Strip an operation in which many unarmed people have
Mark Sofer, an Israeli Foreign Ministry official, said
Israel "believed" all the dead were militants. That
was clearly not the case: the fireman's death was on
film and the recording also showed a crowd of
civilians under fire, many of them badly injured.
Hamad Jadallah, a wounded Reuters cameraman, was seen
being carried from the scene he had been trying to
film, screaming in agony, his trouser legs wet with
"The raid in Jabalya was carried out well after
midnight when the only people roaming the streets are
Palestinian killers," Mr Sofer claimed. But the
fireman and seven others were killed at about 6.30am,
when many Palestinian children were on the streets.
But Palestinian claims that there were no militants at
the scene were untrue. Several were clearly visible in
the film, their faces masked, weapons in hand. But
none of those on the film were firing their weapons,
or even aiming them.
Three Palestinians were killed in the middle of the
night, when Israeli tanks swept into the Jabalya
refugee camp at the beginning of the incursion. The
army insisted the operation was part of a continuing
crackdown against militants.
By dawn, most of the tanks had withdrawn. But
helicopters remained overhead. A fire broke out at a
furniture store on the street. The exact circumstances
under which it started are not clear. The owner of the
building, Faiz Saleh, said he heard an explosion. Mr
Madhun, the fireman who survived, said he saw a
helicopter fire in the vicinity of the store.
A short while later, the firemen were called. Mr
Madhun sketched out the scene on a piece of paper.
When they arrived, there was an Israeli tank standing
at one end of the street in the exact spot the fire
that killed Mr Abu Jalili came from. A crowd of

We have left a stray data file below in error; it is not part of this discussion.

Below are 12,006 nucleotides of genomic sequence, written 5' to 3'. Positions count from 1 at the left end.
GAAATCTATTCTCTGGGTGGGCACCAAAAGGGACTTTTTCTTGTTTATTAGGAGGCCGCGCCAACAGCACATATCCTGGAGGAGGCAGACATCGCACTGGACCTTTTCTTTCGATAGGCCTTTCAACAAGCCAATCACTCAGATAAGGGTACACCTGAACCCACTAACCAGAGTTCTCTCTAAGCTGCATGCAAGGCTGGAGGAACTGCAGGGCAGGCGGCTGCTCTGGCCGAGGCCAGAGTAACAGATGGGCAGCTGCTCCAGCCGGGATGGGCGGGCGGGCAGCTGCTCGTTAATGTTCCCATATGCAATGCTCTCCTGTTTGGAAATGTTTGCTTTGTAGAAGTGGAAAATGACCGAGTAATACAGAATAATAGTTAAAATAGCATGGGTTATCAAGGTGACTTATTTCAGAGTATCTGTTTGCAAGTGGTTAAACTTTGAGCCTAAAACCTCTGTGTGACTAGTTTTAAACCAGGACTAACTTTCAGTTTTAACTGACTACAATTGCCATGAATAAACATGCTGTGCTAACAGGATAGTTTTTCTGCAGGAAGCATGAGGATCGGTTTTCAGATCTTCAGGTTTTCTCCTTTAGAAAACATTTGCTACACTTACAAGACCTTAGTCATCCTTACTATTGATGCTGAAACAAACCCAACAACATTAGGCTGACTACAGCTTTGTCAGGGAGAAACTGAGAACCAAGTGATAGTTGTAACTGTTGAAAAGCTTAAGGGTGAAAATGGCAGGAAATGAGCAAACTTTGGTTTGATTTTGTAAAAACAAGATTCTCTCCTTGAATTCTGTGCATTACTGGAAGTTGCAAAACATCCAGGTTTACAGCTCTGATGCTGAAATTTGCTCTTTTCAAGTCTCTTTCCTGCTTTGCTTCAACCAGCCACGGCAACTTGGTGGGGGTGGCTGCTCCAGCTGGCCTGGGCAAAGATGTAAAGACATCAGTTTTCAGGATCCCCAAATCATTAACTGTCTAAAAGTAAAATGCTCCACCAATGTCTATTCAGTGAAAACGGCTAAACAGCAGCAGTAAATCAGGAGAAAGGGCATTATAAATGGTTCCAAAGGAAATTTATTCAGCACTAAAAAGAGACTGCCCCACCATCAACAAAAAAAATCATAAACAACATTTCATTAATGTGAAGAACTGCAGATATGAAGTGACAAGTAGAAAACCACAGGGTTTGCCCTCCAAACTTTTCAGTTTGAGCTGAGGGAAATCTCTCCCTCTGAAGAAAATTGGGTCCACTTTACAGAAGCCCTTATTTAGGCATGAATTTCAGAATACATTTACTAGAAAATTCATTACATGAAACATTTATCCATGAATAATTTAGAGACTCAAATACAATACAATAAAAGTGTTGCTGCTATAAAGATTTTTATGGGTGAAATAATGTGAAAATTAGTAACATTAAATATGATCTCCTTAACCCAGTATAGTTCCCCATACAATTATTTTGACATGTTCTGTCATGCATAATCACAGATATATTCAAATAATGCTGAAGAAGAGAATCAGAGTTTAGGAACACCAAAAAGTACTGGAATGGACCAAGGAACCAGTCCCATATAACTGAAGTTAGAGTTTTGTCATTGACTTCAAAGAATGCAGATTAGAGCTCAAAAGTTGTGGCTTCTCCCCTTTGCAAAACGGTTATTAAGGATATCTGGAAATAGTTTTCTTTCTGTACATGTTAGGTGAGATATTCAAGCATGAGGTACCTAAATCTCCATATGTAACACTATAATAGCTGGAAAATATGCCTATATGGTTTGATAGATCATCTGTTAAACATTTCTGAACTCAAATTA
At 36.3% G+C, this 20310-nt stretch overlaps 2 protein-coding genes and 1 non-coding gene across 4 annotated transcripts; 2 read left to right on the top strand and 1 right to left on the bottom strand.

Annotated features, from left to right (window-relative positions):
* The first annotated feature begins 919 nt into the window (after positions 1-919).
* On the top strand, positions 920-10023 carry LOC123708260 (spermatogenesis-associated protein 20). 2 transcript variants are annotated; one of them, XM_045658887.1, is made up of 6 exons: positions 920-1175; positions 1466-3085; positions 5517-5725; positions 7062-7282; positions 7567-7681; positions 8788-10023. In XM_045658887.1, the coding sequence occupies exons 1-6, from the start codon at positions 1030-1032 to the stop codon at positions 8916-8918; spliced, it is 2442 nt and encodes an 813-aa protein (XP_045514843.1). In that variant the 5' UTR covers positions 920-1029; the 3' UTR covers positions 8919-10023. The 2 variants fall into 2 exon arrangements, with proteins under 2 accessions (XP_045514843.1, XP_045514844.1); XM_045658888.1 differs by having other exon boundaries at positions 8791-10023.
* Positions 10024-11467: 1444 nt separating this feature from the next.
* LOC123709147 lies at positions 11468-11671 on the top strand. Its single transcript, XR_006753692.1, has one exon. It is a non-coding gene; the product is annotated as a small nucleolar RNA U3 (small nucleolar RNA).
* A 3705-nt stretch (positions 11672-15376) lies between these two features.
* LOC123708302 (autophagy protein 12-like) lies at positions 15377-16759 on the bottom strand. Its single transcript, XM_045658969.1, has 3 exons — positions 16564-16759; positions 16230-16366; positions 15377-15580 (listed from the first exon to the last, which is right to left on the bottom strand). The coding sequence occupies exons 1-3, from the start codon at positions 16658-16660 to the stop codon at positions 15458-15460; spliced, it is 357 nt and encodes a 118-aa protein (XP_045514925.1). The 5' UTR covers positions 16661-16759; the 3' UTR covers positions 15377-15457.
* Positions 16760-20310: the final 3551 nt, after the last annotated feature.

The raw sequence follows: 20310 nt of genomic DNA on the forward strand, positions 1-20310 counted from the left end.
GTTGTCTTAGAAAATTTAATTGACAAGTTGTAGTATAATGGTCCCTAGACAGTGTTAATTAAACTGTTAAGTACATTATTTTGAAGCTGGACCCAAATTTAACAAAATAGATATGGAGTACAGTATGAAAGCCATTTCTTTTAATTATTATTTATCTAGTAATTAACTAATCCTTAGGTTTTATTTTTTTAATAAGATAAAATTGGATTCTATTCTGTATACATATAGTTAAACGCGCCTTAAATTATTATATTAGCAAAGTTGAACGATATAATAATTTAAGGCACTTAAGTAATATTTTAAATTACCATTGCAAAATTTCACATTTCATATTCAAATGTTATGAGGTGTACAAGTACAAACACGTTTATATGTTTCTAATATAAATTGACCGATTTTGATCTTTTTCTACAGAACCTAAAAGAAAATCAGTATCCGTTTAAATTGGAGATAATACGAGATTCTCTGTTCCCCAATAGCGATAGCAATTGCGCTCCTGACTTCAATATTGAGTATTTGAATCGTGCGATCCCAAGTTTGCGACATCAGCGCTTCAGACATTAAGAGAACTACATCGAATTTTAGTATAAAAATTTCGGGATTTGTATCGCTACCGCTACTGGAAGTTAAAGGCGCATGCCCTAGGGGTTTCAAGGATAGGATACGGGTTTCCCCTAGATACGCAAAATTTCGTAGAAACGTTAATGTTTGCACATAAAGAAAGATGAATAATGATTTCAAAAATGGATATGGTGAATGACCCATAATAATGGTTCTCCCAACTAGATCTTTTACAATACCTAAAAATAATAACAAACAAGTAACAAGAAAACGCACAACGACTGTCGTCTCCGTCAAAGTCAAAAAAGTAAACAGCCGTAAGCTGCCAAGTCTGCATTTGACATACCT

Palestinian children had gathered and were throwing
stones at it.
The firemen parked their fire engine in a side street
where they thought it was safe, then took out the
hose. Mr Abu Jalili went first, then Mr Madhun, then
the driver. "Naji told me to let go of the hose and
let him take it," said Mr Madhun. "I turned my back
and then the tank fired. If he had not said that I
would have gone forward, it would have been me who
All the above description matched the film. The
fireman also said he saw two dead children near the
fire engine. We were able to find the family of one
dead 14-year-old. Doctors said there were two others.
Late last night, witnesses said that Israeli tanks,
accompanied by attack helicopters, had approached the
refugee camp again for the second time in as many
days. The Israeli military would say only that an
operation was in progress.
Yasser Arafat, the Palestinian leader, has asked
Mahmoud Abbas, a senior Palestine Liberation
Organisation official, to be the Palestinian
Authority's Prime Minister. Ahmed Korei, the
Palestinian Legislative Council speaker, said that the
nomination would be approved in deliberations starting